I am an atheist who supports the right to believe in God, the Devil, or anything else, as long as it does not intrude on me. Having read Siobhan Braun’s story on the goings on in my park (“Atheists, Evangelists, and Prophets take over Balboa Park,” March 27 cover story), I found the usual arguments between atheists and theists that fail to produce the only correct conclusion: No one is actually aware of why they believe as they do.
We are all products of our conditioning; the fruit of our upbringing. Only when one is in doubt is one open to solicitation. In the park, the only people responding to any camp are those already believers, and unbelievers don’t have a choice; they simply cannot accept belief. It’s that simple!
Proselytizing is the practice of acquiring positive re-enforcement of one’s belief. It is an intrusion on people in parks who is are there to escape tension and enjoy the day.
Krishna followers, I believe, are there to raise money on which to live, as well as for their cause.
I want to see the day when religion — pro or con — is kept out of any public park or street.
The battle among believers who can’t reject belief, and those who can’t accept belief is a no-win thing. Atheists are wrong to fight religion; most people need it, and must reject the idea that non-belief is valid.
Yes, I know all about Jesus and the Bible. No, I’m not interested in discussing it, and I find it inhuman that someone would assume that because I’m not an Evangelical Christian, I need to be saved (as my husband would say, we Jews were saved... 5,000 years ago).
I am all for people embracing faith, or embracing rationality, or worshipping Aqua Buddha. I just don’t want to have to deal with it when I visit the park, and I don’t feel that a banner or sign is an enhancement to the park’s beautiful architecture.
It should be pointed out that this same insistence on imposing one’s private beliefs in the park is a paradigm for what is happening to us nationally, and other countries internationally. There’s little difference between someone feeling it’s not just their right, but their obligation to impose their religious beliefs on the rest of us, whether this is happening by the Prado or in front of the Supreme Court.
When did the need to testify become more important than live and let live, and when did the notion of religious freedom become defined by denying the freedoms of anyone who disagrees with you?
Balboa Park — like the rest of the world — should be a haven for everyone to privately, freely, and proudly practice their own faith (or not), and to have the basic decency to respect the rights of others.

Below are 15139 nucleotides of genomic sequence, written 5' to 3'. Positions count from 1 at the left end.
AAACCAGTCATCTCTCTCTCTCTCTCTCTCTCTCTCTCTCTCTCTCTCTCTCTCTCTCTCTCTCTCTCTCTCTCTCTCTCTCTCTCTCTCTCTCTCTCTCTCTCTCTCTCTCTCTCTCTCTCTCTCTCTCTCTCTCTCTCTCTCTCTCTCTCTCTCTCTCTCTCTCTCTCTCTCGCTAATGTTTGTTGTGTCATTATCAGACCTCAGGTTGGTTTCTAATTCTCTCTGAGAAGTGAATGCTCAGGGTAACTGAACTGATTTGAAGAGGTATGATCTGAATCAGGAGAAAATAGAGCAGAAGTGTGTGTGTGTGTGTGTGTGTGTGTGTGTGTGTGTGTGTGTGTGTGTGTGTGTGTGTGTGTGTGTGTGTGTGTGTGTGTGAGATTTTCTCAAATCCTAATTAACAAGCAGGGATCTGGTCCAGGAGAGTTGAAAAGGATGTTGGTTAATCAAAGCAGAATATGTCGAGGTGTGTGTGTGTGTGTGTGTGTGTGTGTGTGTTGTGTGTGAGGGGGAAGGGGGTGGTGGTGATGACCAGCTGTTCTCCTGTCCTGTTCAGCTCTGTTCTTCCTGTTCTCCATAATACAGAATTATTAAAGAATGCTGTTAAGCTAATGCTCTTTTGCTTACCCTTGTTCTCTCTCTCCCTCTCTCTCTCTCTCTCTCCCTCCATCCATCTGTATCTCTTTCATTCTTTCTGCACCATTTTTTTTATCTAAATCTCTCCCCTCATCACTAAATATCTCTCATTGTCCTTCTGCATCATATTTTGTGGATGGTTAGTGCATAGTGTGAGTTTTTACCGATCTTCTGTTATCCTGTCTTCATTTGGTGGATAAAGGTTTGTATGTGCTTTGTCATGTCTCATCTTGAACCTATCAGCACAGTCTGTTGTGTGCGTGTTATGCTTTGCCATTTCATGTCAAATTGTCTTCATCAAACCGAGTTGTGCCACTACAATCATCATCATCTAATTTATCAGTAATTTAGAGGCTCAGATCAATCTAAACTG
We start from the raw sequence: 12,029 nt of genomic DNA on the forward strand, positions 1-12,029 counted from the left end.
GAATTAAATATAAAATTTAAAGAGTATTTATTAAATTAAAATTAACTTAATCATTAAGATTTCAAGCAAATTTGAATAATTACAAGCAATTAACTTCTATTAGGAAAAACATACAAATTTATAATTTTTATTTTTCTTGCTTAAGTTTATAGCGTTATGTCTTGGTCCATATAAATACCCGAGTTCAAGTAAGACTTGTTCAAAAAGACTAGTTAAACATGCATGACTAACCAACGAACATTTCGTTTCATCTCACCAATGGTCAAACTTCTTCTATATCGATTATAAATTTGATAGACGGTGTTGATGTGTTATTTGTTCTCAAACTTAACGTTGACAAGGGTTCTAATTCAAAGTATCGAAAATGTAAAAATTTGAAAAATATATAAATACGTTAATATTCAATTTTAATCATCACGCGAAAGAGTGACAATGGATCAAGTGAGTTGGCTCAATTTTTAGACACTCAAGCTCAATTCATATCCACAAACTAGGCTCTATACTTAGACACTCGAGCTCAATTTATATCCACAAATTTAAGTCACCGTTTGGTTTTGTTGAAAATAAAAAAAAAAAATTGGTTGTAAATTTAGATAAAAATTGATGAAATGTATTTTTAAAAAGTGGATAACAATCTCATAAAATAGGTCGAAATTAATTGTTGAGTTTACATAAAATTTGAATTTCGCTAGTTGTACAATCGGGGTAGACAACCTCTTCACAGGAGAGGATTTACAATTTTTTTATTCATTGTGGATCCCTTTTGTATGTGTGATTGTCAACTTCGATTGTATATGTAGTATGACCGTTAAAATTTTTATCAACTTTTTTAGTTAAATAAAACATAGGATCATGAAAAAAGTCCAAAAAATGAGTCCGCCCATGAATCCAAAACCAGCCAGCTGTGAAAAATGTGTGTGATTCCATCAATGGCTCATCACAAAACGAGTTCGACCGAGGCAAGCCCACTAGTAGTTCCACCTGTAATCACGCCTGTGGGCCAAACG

San Diego’s Five Critical Issues
Once again Don Bauder offers an article I believe everyone in San Diego should read (City Lights, “San Diego Water: You Will Pay,” March 27). As someone whose education and career involved studying urban environments, I’ve come up with a list of five critical issues for San Diego’s future.
That list includes: fresh water supply, sewage treatment, solid waste disposal, infrastructure delivery (those aged water and sewer pipes — and possibly gas lines — which continue to fail), and our public education system (California statewide has fallen from the top five in the U.S. to the bottom five in test score measures). Mr. Bauder backs up number one. Admittedly, the sequence within this list can change from time to time but the issues remain the same.
I understand that potential funding resources may have specific strings attached, but how can our city leaders continue to promote and support public funding for sports stadiums and convention facility expansions when we have five such important issues that go without being better addressed year after year?
New Appreciation for Opera
This letter is in response to Don Bauder’s articles on the tragic closing of the San Diego Opera.
I have been exposed to the talent and wonder of the opera over the last few years. And, while opera is not normally my cup of tea, the operas put on by San Diego have been amazing. Some of the credit does go to Ian Campbell as artistic director, but it takes a team — and that team of artists, costume designers, set designers, marketing, and orchestra are all incredibly talented. It is a huge loss to San Diego.
That all being said, the nice piece of spin Mr. Bauder has included in each of his articles has an obvious goal: protecting and defending the very people responsible for the Opera closing – Ian and Ann Campbell, along with the Board.
As a person whose life will be impacted by the Campbell/Board decision, I have watched and witnessed the team work tirelessly to try to continually create a successful and enjoyable opera season for all its patrons — nights, weekends, after hours. Staff members were aware of the falling ticket sales, every day, and all tried to come up with new, innovative, and creative ways to touch the larger San Diego audience, not just the wealthy and grey-haired.
I have stayed silent because of fear of retribution from the Campbells. But I have finally reached my limit as these articles do not portray the true culture, atmosphere, and environment in which the staff and artists lived in. Mr. Bauder’s “inside” opera story is not an inside story at all, but an attempt by the Board and the Campbells at damage control and self-preservation.
I have witnessed the talented opera staff make attempts to be innovative, creative, and adventurous in getting a younger, new, and changing demographic to experience the opera and the arts. However, the Campbells have a reputation for demoralizing, overriding, and silencing any staff effort to do so. For the past 3-5 years, the creative staff and artists have been trained to simply do what the Campbells want and stay silent or deal with the consequences.